Brussels, Elmau, Madrid: Chancellor Olaf Scholz has seven days of a sporting summit program ahead of him. But the hardest nut that the chancellor has to crack on the summits is not Putin, but Recep Tayyip Erdogan. And it does not affect Russia’s army, but NATO.

The Federal Chancellor must be particularly careful these days. A corona infection would put him out of action in what may be the most important days of this year. Almost all of those around him in the Chancellery have been affected in recent weeks, but Olaf Scholz has been spared the virus to this day.

And it should stay that way, according to the urgent wish of his recovered followers. Because there are seven days of sporty summit programs ahead of Scholz. In Brussels, he first negotiated the admission of further Western Balkan countries to the EU, and later the prospect of Ukraine joining. In Elmau, in front of the local mountain backdrop, the role of host at the G7 summit follows.

And this undertaking is proving to be more difficult than the chancellor himself would have thought. Because Turkey’s blockade of Sweden and Finland’s membership is – contrary to what was initially thought – not just a whim on the part of Turkish President Erdoğan. It is fundamental resistance.

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He argues: “The countries are inns for terrorist organizations. Erdoğan only wants to allow the newcomers to join the defense alliance under certain conditions. And these are so fundamental that even the Federal Chancellor is no longer sure whether there will be a solution at the upcoming summit in Madrid.

Gabor Steingart is one of the best-known journalists in the country. He publishes the newsletter The Pioneer Briefing. The podcast of the same name is Germany’s leading daily podcast for politics and business. Since May 2020, Steingart has been working with his editorial staff on the ship “The Pioneer One”. Before founding Media Pioneer, Steingart was, among other things, Chairman of the Management Board of the Handelsblatt Media Group. You can subscribe to his free newsletter here.

It would be an enormous setback for NATO, which seemed to be rediscovering itself as a community in the face of the common enemy in the east. But instead of demonstrating strength and unity the security-political shoals of partial interests and vanity are threatening.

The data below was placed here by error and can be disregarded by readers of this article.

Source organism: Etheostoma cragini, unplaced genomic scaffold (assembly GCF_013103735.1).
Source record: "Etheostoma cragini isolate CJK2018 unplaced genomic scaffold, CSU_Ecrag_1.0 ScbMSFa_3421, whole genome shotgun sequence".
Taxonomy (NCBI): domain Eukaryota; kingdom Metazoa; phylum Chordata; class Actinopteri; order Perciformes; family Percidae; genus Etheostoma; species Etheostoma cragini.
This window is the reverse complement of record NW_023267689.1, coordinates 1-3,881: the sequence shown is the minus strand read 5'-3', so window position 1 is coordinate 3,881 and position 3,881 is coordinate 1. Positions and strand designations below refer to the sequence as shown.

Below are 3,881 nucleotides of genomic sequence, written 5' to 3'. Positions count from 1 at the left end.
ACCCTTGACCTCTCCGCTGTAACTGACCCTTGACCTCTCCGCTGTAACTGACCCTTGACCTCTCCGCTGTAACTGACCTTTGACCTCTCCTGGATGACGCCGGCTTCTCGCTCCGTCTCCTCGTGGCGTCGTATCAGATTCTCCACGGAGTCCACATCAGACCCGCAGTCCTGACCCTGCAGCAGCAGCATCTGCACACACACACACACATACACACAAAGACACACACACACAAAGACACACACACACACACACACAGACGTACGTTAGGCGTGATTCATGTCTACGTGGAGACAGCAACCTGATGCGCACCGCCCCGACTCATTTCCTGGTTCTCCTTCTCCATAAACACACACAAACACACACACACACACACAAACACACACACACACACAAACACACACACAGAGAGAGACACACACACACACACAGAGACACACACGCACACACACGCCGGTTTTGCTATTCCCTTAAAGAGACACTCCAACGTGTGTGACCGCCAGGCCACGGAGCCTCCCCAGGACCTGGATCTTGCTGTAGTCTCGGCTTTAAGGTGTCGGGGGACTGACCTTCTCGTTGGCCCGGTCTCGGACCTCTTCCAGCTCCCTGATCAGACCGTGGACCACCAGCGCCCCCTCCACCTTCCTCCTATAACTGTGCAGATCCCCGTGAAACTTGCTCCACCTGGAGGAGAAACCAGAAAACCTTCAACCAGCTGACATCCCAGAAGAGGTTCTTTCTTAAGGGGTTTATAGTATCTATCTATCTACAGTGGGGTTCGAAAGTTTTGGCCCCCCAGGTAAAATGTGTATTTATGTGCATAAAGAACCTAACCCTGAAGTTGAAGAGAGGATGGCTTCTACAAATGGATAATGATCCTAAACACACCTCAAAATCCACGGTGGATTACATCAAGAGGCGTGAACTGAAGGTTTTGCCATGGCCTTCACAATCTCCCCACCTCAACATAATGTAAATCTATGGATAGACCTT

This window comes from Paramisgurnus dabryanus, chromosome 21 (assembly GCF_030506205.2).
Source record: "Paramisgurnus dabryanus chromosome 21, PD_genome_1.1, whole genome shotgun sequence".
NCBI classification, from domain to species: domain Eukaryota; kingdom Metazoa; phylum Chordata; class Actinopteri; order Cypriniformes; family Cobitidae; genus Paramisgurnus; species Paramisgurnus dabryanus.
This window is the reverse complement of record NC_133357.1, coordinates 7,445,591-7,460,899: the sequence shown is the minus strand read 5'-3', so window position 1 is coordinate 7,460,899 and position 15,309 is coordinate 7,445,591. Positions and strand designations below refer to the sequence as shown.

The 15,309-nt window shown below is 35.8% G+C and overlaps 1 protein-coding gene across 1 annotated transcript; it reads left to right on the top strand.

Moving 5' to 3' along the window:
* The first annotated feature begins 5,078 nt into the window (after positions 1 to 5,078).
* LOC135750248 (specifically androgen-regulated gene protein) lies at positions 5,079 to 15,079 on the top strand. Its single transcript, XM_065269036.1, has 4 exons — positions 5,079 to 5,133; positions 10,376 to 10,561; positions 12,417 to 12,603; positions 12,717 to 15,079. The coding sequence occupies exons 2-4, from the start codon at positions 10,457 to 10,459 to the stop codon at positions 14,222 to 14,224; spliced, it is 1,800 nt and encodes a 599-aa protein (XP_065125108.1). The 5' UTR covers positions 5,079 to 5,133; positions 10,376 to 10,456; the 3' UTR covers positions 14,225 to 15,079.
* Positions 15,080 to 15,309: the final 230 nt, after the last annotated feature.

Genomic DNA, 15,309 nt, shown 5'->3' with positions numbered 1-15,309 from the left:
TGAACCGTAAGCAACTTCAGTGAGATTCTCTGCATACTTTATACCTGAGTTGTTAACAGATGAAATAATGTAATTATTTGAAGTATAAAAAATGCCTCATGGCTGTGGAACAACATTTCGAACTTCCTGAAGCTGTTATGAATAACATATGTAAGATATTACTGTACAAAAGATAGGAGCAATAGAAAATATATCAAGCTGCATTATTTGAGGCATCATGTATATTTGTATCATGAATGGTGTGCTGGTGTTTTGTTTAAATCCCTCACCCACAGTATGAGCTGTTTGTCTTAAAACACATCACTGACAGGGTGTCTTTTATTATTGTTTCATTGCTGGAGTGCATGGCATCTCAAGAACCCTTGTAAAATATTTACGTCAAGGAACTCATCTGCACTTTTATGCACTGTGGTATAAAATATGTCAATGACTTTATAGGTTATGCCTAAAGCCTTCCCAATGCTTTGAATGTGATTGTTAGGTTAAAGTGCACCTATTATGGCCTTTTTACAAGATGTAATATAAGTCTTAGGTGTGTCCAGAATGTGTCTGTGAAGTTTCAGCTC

That’s why Brussels and Berlin are now happily scolding Turkey. In angry tones, some are already fantasizing about whether the alliance wouldn’t work better without Turkey. But it’s not that easy.

1. Excluding Turkey from NATO is not legally possible. The NATO treaty only sees voluntary withdrawal as an option in Article 13. Once Nato, always Nato. At least, unless a country wants to go of its own free will.

2. Anyone who criticizes Turkey is criticizing a country that has been a NATO member for 70 years – longer than Germany. In 1952, the United States pushed for Turkey to be included – because of its western orientation, solidarity in the Korean War and strategically important location.

3. In a still significant location for operations in the Middle East, Turkey maintains the second largest army within the partnership. At the Incirlik NATO base – under the control of the United States Air Force – the warheads for nuclear sharing are kept ready.

4. Turkey may be a complicated, but above all a proud partner. President Erdoğan wants his concerns to be taken seriously. NATO Secretary General Jens Stoltenberg understood that when he last described it as “legitimate”. He said: “We must remember and understand that no NATO ally has suffered more terrorist attacks than Turkey. “

When Turkey invaded northeast Syria to counter this in 2019, Sweden and Finland responded by halting arms exports to Turkey. Erdoğan has not forgotten that. He doesn’t want any opponents in the alliance. Who could blame him.

Conclusion: Turkey may be a stubborn partner, but it remains a pillar of the western defense alliance. Those who wish them away do not want to get to know the world in which Turkey loses all links with the West and turns to Moscow. If things go badly for Olaf Scholz, this week’s summit tour will end in bankruptcy. In order to prevent this, it means improving, negotiating, persuading. We owe it to the partner who has been in the alliance longer than our own country.